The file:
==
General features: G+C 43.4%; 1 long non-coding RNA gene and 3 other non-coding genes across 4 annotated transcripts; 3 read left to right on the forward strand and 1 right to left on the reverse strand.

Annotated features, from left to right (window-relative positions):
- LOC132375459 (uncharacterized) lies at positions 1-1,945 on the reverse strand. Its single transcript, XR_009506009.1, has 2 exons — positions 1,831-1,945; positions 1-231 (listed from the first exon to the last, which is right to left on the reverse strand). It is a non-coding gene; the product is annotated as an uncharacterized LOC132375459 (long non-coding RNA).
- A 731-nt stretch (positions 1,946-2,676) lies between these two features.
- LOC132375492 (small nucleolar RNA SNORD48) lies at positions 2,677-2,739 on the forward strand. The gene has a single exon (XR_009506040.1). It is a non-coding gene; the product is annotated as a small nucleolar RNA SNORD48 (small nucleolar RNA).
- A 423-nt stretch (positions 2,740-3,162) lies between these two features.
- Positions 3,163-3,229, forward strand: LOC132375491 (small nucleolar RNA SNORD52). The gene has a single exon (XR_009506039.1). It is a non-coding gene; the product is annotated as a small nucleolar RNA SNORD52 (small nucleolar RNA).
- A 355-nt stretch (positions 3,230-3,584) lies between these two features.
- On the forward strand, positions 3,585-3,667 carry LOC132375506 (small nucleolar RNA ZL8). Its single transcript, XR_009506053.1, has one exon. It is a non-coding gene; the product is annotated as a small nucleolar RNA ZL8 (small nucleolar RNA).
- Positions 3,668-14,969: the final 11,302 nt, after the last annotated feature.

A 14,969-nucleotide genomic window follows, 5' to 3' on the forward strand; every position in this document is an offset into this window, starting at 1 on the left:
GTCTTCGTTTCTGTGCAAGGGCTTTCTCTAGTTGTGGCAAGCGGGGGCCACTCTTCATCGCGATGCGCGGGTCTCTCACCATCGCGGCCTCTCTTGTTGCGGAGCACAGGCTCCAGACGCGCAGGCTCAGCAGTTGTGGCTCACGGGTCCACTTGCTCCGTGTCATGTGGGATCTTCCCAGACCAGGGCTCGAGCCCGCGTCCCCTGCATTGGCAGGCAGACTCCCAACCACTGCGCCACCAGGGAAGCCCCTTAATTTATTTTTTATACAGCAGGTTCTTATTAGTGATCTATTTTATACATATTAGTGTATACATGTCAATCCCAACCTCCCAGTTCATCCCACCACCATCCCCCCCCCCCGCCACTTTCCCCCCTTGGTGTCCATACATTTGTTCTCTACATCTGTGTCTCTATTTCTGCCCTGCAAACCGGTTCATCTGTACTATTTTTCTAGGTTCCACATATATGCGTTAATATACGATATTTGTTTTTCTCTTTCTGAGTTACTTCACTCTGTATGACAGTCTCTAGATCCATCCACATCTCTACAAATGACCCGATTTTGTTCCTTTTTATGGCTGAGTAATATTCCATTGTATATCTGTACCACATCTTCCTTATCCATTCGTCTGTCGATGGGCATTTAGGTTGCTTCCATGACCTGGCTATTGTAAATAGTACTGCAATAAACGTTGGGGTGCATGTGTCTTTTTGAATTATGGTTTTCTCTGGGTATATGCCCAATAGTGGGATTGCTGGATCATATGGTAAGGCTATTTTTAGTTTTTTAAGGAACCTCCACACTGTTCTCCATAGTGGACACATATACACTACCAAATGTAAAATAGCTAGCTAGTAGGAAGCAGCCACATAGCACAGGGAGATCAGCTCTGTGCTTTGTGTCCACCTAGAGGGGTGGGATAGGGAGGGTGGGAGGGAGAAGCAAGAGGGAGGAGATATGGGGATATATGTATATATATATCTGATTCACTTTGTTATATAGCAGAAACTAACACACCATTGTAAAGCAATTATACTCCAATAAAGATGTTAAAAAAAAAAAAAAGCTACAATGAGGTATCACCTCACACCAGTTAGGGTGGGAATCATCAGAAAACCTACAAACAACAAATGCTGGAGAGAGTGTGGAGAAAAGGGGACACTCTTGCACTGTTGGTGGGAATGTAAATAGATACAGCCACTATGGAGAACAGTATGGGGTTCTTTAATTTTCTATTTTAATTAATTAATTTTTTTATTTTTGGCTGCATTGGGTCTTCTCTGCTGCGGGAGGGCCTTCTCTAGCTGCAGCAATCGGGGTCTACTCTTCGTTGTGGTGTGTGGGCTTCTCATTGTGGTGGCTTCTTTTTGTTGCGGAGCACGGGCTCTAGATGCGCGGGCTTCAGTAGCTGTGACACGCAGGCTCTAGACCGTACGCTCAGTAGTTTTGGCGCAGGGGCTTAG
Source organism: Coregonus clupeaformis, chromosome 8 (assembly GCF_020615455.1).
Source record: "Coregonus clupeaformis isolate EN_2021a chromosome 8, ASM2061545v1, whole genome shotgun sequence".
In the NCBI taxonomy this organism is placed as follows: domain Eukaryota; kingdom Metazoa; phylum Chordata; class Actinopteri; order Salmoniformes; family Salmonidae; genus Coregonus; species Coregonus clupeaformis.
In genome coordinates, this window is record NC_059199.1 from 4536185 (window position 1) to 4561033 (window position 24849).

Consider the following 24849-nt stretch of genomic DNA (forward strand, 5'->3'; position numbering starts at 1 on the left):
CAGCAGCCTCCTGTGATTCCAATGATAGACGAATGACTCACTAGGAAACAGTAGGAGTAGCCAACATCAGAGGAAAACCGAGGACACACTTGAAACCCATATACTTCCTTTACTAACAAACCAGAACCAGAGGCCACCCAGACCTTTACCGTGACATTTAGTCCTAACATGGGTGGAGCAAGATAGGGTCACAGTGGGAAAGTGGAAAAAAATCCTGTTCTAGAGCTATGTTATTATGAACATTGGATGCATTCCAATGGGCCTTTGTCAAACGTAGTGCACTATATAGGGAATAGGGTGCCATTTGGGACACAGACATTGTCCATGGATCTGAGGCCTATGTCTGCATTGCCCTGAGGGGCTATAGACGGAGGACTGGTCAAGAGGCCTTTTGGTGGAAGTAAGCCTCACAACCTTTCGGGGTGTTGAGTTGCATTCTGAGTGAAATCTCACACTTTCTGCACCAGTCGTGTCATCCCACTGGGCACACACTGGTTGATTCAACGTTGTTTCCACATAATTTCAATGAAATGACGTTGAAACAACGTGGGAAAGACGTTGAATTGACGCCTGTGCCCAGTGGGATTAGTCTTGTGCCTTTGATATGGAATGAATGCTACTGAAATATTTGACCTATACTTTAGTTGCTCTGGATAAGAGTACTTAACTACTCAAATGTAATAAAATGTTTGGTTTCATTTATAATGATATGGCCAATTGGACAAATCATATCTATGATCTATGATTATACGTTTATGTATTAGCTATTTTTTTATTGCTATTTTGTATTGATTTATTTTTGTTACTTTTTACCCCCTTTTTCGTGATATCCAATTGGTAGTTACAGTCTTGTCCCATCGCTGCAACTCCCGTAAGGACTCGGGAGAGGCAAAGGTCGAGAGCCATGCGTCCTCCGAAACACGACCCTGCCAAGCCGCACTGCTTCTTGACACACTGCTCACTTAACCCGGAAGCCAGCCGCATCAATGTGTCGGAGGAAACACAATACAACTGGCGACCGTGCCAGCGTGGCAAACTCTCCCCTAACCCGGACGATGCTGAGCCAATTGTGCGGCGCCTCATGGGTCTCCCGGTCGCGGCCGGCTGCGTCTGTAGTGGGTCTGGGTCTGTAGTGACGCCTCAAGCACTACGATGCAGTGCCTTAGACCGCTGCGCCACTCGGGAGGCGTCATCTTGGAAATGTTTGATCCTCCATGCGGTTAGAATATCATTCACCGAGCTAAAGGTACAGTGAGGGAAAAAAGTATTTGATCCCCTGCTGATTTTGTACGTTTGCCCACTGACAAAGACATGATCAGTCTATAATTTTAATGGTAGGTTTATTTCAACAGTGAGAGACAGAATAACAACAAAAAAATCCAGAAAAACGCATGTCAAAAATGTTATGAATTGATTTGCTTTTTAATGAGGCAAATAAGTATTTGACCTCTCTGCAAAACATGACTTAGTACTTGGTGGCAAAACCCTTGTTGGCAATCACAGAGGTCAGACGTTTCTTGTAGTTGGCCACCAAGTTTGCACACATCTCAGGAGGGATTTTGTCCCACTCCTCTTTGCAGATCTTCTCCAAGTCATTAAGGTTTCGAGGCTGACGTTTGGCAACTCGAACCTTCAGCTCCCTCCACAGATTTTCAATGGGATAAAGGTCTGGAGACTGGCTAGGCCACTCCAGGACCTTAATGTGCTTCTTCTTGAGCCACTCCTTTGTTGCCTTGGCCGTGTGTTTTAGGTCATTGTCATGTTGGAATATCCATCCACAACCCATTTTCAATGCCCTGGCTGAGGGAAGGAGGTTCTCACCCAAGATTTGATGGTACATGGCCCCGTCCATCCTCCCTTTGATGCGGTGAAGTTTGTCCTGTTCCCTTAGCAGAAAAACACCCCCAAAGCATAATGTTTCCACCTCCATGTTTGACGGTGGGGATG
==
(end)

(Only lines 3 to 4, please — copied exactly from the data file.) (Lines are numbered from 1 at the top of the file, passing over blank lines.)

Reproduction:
- LOC132375459 (uncharacterized) lies at positions 1-1,945 on the reverse strand. Its single transcript, XR_009506009.1, has 2 exons — positions 1,831-1,945; positions 1-231 (listed from the first exon to the last, which is right to left on the reverse strand). It is a non-coding gene; the product is annotated as an uncharacterized LOC132375459 (long non-coding RNA).
- A 731-nt stretch (positions 1,946-2,676) lies between these two features.